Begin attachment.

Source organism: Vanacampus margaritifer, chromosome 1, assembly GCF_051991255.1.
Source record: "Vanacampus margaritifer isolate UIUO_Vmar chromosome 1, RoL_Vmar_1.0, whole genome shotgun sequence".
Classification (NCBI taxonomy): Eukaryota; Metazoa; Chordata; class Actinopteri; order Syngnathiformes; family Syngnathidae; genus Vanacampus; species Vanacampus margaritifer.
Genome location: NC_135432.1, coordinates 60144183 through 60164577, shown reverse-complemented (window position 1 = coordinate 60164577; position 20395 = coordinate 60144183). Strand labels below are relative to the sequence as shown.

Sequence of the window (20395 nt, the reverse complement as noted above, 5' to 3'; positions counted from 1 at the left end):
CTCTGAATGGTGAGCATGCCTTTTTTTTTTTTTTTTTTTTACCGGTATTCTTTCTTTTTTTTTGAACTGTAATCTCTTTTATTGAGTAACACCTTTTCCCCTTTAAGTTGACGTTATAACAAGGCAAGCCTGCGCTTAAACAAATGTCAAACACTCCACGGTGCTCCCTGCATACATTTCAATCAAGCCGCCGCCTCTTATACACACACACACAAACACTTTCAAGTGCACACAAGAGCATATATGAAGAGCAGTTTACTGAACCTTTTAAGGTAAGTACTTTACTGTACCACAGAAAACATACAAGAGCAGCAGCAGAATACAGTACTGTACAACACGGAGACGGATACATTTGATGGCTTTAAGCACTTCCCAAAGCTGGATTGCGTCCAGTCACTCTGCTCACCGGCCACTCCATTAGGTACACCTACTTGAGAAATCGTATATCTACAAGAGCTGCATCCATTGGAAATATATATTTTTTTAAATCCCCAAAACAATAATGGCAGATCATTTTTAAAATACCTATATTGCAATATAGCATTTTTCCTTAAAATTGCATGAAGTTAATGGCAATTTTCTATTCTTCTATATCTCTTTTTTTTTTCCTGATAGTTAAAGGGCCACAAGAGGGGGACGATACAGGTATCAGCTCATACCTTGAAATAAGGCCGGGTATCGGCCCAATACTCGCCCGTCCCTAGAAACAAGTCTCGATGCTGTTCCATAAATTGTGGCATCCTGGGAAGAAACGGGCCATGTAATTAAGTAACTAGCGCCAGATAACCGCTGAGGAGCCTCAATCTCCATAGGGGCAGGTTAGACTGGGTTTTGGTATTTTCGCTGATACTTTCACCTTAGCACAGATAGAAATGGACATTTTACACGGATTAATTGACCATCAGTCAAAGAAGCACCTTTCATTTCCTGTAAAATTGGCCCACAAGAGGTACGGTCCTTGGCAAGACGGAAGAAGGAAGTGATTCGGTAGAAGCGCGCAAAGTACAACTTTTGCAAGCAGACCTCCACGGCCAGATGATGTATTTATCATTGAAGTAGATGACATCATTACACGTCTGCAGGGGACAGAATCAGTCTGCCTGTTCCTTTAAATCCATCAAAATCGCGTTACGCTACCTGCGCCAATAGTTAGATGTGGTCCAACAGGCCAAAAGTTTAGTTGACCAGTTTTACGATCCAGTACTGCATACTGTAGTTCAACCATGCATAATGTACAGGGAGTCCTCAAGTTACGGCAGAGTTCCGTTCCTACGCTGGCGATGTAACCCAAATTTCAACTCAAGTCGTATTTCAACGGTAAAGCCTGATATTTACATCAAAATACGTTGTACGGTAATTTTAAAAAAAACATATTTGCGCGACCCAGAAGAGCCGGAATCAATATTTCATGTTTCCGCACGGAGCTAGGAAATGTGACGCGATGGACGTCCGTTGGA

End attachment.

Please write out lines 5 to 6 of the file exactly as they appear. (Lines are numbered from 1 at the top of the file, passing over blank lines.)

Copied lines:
Sequence of the window (20395 nt, the reverse complement as noted above, 5' to 3'; positions counted from 1 at the left end):
CTCTGAATGGTGAGCATGCCTTTTTTTTTTTTTTTTTTTTACCGGTATTCTTTCTTTTTTTTTGAACTGTAATCTCTTTTATTGAGTAACACCTTTTCCCCTTTAAGTTGACGTTATAACAAGGCAAGCCTGCGCTTAAACAAATGTCAAACACTCCACGGTGCTCCCTGCATACATTTCAATCAAGCCGCCGCCTCTTATACACACACACACAAACACTTTCAAGTGCACACAAGAGCATATATGAAGAGCAGTTTACTGAACCTTTTAAGGTAAGTACTTTACTGTACCACAGAAAACATACAAGAGCAGCAGCAGAATACAGTACTGTACAACACGGAGACGGATACATTTGATGGCTTTAAGCACTTCCCAAAGCTGGATTGCGTCCAGTCACTCTGCTCACCGGCCACTCCATTAGGTACACCTACTTGAGAAATCGTATATCTACAAGAGCTGCATCCATTGGAAATATATATTTTTTTAAATCCCCAAAACAATAATGGCAGATCATTTTTAAAATACCTATATTGCAATATAGCATTTTTCCTTAAAATTGCATGAAGTTAATGGCAATTTTCTATTCTTCTATATCTCTTTTTTTTTTCCTGATAGTTAAAGGGCCACAAGAGGGGGACGATACAGGTATCAGCTCATACCTTGAAATAAGGCCGGGTATCGGCCCAATACTCGCCCGTCCCTAGAAACAAGTCTCGATGCTGTTCCATAAATTGTGGCATCCTGGGAAGAAACGGGCCATGTAATTAAGTAACTAGCGCCAGATAACCGCTGAGGAGCCTCAATCTCCATAGGGGCAGGTTAGACTGGGTTTTGGTATTTTCGCTGATACTTTCACCTTAGCACAGATAGAAATGGACATTTTACACGGATTAATTGACCATCAGTCAAAGAAGCACCTTTCATTTCCTGTAAAATTGGCCCACAAGAGGTACGGTCCTTGGCAAGACGGAAGAAGGAAGTGATTCGGTAGAAGCGCGCAAAGTACAACTTTTGCAAGCAGACCTCCACGGCCAGATGATGTATTTATCATTGAAGTAGATGACATCATTACACGTCTGCAGGGGACAGAATCAGTCTGCCTGTTCCTTTAAATCCATCAAAATCGCGTTACGCTACCTGCGCCAATAGTTAGATGTGGTCCAACAGGCCAAAAGTTTAGTTGACCAGTTTTACGATCCAGTACTGCATACTGTAGTTCAACCATGCATAATGTACAGGGAGTCCTCAAGTTACGGCAGAGTTCCGTTCCTACGCTGGCGATGTAACCCAAATTTCAACTCAAGTCGTATTTCAACGGTAAAGCCTGATATTTACATCAAAATACGTTGTACGGTAATTTTAAAAAAAACATATTTGCGCGACCCAGAAGAGCCGGAATCAATATTTCATGTTTCCGCACGGAGCTAGGAAATGTGACGCGATGGACGTCCGTTGGA